When I came back to active duty in 1991 after thirteen years in the reserve, I was a senior Major. I was an unknown to the active duty Army Nurse Corps leaders. I did not have my masters’ degree and was enrolled in the Advanced Course (at that time it was a six-part correspondence program and took three years to complete), so I was already way behind the power curve and not competitive with my AD peer group. Once I arrived in Hawaii, I was able to transfer my enrollment and attended evening classes at the local reserve center. I spent every three-day weekend in class for two years, a two-week summer session, and one last phase by correspondence to complete. At the same time I was enrolled in the Masters in Nursing Administration program at the University of Hawaii. I was passed over for promotion to Lieutenant Colonel my first look; however, by the time the second board met, I had completed both the Advanced Course and had my MSN. With my Officer Record Brief updated and Officer Evaluation Reports that documented my work performance, I was promoted!

Not long after I was promoted to LTC, I was reassigned to Brooke Army Medical Center as an evening/night supervisor … Nursing leadership recognized my skills and soon I became Ambulatory Nursing Section Chief. I took every opportunity to learn from the more senior section chiefs. They were clinical subject matter experts and took very good care of their officers. They knew the strengths and weaknesses of all their staff.

Although I held positions that allowed me to understand the bigger picture and were away from bedside nursing, my most rewarding positions were primarily inpatient (Clinical Nurse Officer In Charge, Section Chief, Chief Nursing Service, and Deputy Commander for Nursing). As a CNOIC and Section Chief, my daily routine consisted of rounding on all my areas right after morning report. Unbeknownst to me, I was known for asking “twenty questions.” If I didn’t have all the answers from my morning rounds, by my-end of-day rounds, I usually had all my questions answered. The more visible I was to staff, the more visible they were to me. As positions of increased responsibility came about, it became more difficult to round, but the twenty questions continued.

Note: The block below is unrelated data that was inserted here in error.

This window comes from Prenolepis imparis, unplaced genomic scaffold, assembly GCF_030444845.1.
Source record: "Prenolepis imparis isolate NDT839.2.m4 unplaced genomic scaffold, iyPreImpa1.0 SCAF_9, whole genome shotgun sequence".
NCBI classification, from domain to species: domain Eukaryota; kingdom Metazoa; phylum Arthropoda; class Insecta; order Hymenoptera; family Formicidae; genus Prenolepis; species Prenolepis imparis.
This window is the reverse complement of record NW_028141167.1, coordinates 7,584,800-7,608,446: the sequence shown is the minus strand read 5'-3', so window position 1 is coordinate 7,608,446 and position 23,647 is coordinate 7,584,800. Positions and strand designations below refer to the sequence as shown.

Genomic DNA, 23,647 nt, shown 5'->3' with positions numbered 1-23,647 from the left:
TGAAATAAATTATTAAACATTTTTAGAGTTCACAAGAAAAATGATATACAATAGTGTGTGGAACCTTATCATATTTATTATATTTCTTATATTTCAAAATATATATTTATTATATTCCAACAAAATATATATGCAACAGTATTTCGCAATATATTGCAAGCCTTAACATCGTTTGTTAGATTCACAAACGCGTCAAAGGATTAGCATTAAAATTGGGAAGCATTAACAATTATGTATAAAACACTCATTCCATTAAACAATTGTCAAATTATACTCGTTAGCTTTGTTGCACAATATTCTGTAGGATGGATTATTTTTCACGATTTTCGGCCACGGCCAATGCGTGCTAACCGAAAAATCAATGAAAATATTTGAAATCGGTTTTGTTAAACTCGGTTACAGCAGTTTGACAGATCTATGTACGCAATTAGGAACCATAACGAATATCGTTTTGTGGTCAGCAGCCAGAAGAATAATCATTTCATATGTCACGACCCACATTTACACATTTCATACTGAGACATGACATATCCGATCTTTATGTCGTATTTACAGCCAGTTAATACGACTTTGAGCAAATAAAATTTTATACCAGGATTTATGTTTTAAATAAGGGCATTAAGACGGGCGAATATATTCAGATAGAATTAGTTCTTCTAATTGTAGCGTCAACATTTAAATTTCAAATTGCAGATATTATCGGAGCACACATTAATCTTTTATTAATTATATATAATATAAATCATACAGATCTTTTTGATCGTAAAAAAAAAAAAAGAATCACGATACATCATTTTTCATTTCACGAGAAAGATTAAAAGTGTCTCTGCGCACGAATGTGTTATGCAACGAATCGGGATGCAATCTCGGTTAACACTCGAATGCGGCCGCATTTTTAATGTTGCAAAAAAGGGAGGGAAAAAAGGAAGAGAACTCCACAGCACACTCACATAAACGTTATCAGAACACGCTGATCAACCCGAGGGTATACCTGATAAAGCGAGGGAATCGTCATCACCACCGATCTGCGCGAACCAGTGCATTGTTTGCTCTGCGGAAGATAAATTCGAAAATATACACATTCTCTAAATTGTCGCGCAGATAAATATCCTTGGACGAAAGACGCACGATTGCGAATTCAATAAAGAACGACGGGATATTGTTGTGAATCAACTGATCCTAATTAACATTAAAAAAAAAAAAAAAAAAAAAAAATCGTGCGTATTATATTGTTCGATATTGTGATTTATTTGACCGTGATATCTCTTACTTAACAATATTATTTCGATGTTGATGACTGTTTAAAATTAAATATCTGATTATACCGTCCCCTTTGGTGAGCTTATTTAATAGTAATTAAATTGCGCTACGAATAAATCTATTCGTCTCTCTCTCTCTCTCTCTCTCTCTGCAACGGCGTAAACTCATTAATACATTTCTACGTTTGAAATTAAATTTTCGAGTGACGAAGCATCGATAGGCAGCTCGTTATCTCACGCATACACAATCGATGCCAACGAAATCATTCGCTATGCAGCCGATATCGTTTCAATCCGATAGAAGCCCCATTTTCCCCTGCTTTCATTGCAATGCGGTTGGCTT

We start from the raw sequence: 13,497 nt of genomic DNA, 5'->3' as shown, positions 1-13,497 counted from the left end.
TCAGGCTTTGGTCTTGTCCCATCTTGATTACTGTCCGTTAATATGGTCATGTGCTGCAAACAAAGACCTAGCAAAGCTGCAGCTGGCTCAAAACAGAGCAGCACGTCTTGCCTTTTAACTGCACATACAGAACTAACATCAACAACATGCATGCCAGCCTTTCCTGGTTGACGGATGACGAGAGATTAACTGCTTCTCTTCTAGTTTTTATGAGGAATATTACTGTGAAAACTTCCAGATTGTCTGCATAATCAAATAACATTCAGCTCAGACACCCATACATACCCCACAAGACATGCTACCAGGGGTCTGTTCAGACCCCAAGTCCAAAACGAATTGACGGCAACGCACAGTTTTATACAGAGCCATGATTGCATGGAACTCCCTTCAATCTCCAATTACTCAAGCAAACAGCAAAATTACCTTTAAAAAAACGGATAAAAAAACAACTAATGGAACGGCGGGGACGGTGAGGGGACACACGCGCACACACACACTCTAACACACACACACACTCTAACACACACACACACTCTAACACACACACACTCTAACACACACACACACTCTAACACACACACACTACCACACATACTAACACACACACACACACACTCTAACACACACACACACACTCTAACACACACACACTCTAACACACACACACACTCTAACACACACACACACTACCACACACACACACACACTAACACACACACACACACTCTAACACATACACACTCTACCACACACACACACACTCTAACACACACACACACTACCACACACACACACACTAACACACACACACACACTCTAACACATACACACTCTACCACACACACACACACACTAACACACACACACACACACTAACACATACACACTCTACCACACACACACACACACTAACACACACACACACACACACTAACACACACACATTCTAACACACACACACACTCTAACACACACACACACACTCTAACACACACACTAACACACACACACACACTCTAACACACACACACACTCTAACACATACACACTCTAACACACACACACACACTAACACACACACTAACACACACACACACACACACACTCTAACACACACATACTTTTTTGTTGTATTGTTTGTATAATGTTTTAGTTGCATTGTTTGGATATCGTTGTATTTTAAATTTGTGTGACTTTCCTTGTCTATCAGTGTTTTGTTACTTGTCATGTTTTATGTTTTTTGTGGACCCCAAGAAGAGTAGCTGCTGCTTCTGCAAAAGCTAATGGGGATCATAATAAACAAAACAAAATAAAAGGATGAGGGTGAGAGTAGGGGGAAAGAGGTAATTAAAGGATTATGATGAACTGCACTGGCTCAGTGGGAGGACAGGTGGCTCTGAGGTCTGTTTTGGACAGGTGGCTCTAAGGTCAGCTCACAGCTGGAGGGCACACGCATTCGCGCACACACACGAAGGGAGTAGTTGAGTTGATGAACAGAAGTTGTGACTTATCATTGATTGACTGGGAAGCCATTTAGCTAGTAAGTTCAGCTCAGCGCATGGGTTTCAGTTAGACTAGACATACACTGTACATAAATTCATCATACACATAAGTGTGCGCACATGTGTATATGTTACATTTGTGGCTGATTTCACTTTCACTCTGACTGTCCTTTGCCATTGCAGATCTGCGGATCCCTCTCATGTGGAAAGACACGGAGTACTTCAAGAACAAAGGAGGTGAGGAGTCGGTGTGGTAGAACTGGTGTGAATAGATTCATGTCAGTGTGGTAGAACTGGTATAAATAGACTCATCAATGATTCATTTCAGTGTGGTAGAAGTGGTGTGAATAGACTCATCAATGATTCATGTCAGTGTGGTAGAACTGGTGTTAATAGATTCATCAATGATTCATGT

COL Jean DaileyMy professional goal was to become a Deputy Commander for Nursing. I admired those who came before me and felt their passion for caring for patients and their families. I never saw an assignment as “just a job.”

I also had personal goal to max my Army Physical Fitness Test. To the very end of my career, I never once missed an APFT and scored just under 300 less than five times, usually missing by one or two sit-ups.

The [most] memorable events [for me] are when a former staff member, patient, or family member stops me and reminds me of something I may have said or done that had positive impact in their life. I may not have remembered the event, but they did.

What last thoughts do I have about the 40+ years involved in Army nursing?
After spending thirteen years in the reserve and working at a number of civilian institutions, I felt something was missing in my career. I did not experience the same level of growth and mentorship found inherent in Army Nursing. I honestly cannot remember ever getting a civilian performance appraisal. I saw colleagues at the same job for years and years and no opportunity for upward mobility in the organization. My Army leaders saw potential and afforded me challenges and opportunities I would never have had if I had not returned to active duty. I am so proud to say I am not only a Nurse, but also an Army Nurse.